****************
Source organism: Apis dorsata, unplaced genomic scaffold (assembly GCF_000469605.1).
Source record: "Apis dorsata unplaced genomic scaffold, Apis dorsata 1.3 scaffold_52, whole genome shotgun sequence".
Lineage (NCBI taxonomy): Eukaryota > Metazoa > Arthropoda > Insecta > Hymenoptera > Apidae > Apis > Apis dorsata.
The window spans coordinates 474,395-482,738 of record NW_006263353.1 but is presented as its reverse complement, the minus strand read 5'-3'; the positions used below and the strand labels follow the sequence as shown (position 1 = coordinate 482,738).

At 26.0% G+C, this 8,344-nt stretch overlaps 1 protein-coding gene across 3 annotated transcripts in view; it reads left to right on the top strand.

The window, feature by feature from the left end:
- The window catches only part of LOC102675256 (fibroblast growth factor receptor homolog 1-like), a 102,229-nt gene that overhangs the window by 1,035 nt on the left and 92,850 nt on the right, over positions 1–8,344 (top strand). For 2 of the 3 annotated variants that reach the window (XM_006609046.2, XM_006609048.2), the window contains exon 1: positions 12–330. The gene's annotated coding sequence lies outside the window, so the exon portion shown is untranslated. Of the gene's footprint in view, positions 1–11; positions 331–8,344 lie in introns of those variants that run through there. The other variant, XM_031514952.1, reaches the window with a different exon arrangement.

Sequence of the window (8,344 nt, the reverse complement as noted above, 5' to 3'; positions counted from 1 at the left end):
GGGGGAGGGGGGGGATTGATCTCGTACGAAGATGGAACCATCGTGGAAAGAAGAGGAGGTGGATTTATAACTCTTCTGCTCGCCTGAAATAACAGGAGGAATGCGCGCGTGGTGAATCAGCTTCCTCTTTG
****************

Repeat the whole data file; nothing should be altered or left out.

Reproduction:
Source organism: Apis dorsata, unplaced genomic scaffold (assembly GCF_000469605.1).
Source record: "Apis dorsata unplaced genomic scaffold, Apis dorsata 1.3 scaffold_52, whole genome shotgun sequence".
Lineage (NCBI taxonomy): Eukaryota > Metazoa > Arthropoda > Insecta > Hymenoptera > Apidae > Apis > Apis dorsata.
The window spans coordinates 474,395-482,738 of record NW_006263353.1 but is presented as its reverse complement, the minus strand read 5'-3'; the positions used below and the strand labels follow the sequence as shown (position 1 = coordinate 482,738).

At 26.0% G+C, this 8,344-nt stretch overlaps 1 protein-coding gene across 3 annotated transcripts in view; it reads left to right on the top strand.

The window, feature by feature from the left end:
- The window catches only part of LOC102675256 (fibroblast growth factor receptor homolog 1-like), a 102,229-nt gene that overhangs the window by 1,035 nt on the left and 92,850 nt on the right, over positions 1–8,344 (top strand). For 2 of the 3 annotated variants that reach the window (XM_006609046.2, XM_006609048.2), the window contains exon 1: positions 12–330. The gene's annotated coding sequence lies outside the window, so the exon portion shown is untranslated. Of the gene's footprint in view, positions 1–11; positions 331–8,344 lie in introns of those variants that run through there. The other variant, XM_031514952.1, reaches the window with a different exon arrangement.

Sequence of the window (8,344 nt, the reverse complement as noted above, 5' to 3'; positions counted from 1 at the left end):
GGGGGAGGGGGGGGATTGATCTCGTACGAAGATGGAACCATCGTGGAAAGAAGAGGAGGTGGATTTATAACTCTTCTGCTCGCCTGAAATAACAGGAGGAATGCGCGCGTGGTGAATCAGCTTCCTCTTTG